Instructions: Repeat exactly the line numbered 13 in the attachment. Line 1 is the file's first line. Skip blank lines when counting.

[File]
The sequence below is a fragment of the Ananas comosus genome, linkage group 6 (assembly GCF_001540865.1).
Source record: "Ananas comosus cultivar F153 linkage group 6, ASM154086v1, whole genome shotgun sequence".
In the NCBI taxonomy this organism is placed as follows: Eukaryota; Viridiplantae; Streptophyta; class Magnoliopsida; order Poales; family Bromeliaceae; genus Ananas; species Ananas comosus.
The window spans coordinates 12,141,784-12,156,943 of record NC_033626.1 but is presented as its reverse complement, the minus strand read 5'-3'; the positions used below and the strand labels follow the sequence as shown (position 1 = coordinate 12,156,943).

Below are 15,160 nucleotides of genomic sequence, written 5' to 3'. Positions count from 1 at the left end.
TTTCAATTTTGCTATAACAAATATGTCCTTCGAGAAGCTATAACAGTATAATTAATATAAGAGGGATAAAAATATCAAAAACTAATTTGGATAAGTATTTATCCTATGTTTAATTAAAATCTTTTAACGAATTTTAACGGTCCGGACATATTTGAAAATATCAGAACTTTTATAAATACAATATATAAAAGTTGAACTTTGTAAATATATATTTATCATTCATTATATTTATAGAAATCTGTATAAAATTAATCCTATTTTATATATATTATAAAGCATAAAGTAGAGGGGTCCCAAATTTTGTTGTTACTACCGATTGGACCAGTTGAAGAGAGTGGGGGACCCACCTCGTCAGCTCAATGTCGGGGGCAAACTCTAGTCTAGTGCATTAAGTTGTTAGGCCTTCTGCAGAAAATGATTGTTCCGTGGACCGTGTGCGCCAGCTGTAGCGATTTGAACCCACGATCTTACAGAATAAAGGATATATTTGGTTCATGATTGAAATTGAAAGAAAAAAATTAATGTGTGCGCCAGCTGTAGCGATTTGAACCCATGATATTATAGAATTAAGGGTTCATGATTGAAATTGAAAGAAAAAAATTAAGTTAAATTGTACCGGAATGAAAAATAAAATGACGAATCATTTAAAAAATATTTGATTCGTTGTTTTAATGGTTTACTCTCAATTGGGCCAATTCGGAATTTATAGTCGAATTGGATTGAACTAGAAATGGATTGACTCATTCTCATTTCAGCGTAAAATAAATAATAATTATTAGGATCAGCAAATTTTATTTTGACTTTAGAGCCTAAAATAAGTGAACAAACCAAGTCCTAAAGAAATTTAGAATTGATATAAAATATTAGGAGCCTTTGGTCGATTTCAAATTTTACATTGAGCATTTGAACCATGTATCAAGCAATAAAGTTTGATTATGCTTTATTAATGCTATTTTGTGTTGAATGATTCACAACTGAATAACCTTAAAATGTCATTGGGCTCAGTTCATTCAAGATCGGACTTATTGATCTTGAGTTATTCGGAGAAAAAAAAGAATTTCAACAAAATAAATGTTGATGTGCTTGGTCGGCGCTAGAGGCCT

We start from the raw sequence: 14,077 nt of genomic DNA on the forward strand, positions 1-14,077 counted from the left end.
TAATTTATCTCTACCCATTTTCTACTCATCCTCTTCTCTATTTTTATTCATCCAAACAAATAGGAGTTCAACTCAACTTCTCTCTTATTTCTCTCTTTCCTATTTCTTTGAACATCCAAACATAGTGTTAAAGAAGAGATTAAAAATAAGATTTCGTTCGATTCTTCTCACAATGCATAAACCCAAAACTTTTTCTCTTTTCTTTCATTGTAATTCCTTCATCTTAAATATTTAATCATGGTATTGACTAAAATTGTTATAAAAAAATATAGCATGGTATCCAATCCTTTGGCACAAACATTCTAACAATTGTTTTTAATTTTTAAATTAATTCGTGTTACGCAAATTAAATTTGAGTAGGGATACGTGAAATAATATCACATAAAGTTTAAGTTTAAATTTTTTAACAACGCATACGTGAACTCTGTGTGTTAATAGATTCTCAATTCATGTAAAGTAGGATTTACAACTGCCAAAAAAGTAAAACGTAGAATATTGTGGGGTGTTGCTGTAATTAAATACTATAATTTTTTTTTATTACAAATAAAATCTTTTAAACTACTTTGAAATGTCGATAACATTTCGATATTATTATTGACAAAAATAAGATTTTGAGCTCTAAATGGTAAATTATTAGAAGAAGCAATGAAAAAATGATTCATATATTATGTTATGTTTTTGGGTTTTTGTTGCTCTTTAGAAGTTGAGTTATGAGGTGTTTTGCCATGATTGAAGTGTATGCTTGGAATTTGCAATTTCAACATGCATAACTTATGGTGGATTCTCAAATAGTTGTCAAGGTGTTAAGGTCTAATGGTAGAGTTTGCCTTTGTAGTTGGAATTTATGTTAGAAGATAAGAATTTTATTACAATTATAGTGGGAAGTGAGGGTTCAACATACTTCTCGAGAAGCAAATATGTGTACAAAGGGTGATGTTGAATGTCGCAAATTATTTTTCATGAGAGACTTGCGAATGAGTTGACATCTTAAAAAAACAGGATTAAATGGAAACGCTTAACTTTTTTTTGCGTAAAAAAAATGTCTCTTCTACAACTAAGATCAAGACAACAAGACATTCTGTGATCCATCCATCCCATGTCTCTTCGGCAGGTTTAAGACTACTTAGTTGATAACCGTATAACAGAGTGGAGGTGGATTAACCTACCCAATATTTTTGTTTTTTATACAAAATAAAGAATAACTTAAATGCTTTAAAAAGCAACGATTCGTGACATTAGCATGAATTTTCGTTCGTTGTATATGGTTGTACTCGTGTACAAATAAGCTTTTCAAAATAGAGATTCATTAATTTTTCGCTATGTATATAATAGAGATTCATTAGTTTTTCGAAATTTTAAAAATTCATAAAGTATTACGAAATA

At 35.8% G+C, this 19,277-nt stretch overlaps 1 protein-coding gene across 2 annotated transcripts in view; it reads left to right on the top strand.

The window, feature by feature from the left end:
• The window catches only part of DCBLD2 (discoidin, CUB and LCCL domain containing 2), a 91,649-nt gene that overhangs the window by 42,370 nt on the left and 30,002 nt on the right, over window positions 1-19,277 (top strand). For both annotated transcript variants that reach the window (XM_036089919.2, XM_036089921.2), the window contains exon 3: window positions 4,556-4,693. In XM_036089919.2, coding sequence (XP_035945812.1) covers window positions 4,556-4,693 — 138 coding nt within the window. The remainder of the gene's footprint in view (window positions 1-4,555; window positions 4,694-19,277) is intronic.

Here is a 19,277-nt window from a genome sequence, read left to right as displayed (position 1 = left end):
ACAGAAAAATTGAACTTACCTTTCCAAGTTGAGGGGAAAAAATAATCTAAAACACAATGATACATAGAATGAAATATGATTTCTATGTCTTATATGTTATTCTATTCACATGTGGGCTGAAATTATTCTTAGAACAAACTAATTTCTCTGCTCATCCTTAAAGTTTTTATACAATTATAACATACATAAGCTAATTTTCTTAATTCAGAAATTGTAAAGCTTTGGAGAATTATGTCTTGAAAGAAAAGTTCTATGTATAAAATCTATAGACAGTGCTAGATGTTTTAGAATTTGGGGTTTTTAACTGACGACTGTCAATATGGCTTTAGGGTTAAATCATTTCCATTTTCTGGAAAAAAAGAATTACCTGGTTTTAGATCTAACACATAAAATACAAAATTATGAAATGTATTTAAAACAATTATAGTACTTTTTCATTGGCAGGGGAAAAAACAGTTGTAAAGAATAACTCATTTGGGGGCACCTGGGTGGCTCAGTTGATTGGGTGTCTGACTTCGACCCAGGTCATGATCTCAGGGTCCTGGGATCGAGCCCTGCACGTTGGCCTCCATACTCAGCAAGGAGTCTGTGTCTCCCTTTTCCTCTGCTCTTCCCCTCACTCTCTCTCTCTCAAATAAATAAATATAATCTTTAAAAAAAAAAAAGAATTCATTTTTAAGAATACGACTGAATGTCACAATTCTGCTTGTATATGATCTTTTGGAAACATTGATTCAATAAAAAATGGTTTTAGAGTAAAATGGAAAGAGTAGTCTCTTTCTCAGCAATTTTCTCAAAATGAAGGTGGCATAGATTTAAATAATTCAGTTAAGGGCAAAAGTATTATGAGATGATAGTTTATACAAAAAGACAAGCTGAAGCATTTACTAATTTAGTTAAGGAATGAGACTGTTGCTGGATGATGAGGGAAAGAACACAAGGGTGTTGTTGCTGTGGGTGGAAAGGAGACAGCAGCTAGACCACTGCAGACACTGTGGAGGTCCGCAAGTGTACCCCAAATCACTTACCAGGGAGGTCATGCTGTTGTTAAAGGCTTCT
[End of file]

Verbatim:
ACAGAAAAATTGAACTTACCTTTCCAAGTTGAGGGGAAAAAATAATCTAAAACACAATGATACATAGAATGAAATATGATTTCTATGTCTTATATGTTATTCTATTCACATGTGGGCTGAAATTATTCTTAGAACAAACTAATTTCTCTGCTCATCCTTAAAGTTTTTATACAATTATAACATACATAAGCTAATTTTCTTAATTCAGAAATTGTAAAGCTTTGGAGAATTATGTCTTGAAAGAAAAGTTCTATGTATAAAATCTATAGACAGTGCTAGATGTTTTAGAATTTGGGGTTTTTAACTGACGACTGTCAATATGGCTTTAGGGTTAAATCATTTCCATTTTCTGGAAAAAAAGAATTACCTGGTTTTAGATCTAACACATAAAATACAAAATTATGAAATGTATTTAAAACAATTATAGTACTTTTTCATTGGCAGGGGAAAAAACAGTTGTAAAGAATAACTCATTTGGGGGCACCTGGGTGGCTCAGTTGATTGGGTGTCTGACTTCGACCCAGGTCATGATCTCAGGGTCCTGGGATCGAGCCCTGCACGTTGGCCTCCATACTCAGCAAGGAGTCTGTGTCTCCCTTTTCCTCTGCTCTTCCCCTCACTCTCTCTCTCTCAAATAAATAAATATAATCTTTAAAAAAAAAAAAGAATTCATTTTTAAGAATACGACTGAATGTCACAATTCTGCTTGTATATGATCTTTTGGAAACATTGATTCAATAAAAAATGGTTTTAGAGTAAAATGGAAAGAGTAGTCTCTTTCTCAGCAATTTTCTCAAAATGAAGGTGGCATAGATTTAAATAATTCAGTTAAGGGCAAAAGTATTATGAGATGATAGTTTATACAAAAAGACAAGCTGAAGCATTTACTAATTTAGTTAAGGAATGAGACTGTTGCTGGATGATGAGGGAAAGAACACAAGGGTGTTGTTGCTGTGGGTGGAAAGGAGACAGCAGCTAGACCACTGCAGACACTGTGGAGGTCCGCAAGTGTACCCCAAATCACTTACCAGGGAGGTCATGCTGTTGTTAAAGGCTTCT